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Question: Show that the radial wave function for the hydrogen atom are orthogonal with no exceptions.

Attempt: We know that the wave function for the hydrogen atom is orthonormal; that is,

$$\langle\psi_{nml}\mid \psi_{n'm'l'}\rangle=\delta_{nn'}\delta_{mm'}\delta_{ll'}$$

Splitting up $\psi$ into a radial component $R_{nl}$ and a angular component $Y_{lm}$, we have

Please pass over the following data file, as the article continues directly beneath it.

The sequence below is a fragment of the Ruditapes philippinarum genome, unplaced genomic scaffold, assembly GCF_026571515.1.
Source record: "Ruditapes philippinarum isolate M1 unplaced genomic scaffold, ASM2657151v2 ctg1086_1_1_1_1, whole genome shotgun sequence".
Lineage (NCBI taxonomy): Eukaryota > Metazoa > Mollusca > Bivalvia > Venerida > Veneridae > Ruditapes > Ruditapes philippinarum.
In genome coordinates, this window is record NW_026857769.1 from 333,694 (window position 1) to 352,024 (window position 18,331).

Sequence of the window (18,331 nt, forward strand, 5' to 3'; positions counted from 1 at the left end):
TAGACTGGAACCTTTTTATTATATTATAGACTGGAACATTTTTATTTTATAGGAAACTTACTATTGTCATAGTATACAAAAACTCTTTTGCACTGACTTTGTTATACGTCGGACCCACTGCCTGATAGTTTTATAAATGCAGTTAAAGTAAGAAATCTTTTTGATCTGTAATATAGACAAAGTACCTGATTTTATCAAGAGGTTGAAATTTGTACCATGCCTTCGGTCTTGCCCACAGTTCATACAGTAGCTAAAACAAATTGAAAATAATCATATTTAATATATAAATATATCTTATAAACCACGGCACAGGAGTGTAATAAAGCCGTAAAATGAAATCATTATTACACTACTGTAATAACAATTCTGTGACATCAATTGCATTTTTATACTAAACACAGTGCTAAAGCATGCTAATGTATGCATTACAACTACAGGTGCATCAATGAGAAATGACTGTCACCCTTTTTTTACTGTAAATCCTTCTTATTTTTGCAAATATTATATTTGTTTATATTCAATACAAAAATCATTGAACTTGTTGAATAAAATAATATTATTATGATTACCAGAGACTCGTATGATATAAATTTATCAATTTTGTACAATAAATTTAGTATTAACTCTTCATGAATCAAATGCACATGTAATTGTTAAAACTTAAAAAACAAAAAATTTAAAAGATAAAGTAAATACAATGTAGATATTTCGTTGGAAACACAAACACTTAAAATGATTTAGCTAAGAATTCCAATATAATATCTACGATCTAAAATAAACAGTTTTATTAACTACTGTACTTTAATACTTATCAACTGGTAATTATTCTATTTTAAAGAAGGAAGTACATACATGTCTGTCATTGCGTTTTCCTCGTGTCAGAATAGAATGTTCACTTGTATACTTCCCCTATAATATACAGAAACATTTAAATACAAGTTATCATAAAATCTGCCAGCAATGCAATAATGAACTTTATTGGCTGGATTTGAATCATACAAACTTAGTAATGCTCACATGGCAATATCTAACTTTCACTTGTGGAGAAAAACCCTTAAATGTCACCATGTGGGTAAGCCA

$$\langle R_{nl}Y_{lm}\mid R_{n'l'}Y_{l'm'}\rangle=\delta_{nn'}\delta_{mm'}\delta_{ll'}$$

We know that the angular component $Y_{lm}$ is orthonormal, and thus

$$\langle Y_{lm}\mid Y_{m'l'}\rangle=\delta_{ll'}\delta_{mm'} $$

I believe that, if we do not have orthogonality in the radial component, we will not have orthogonality in the wave function. For example, if we do not have radial orthogonality, then at $n=n'$, we might have the radial component be zero. Thus, the radial wavefunction must be orthonormal. Is this correct reasoning? i' worried I' missing something.

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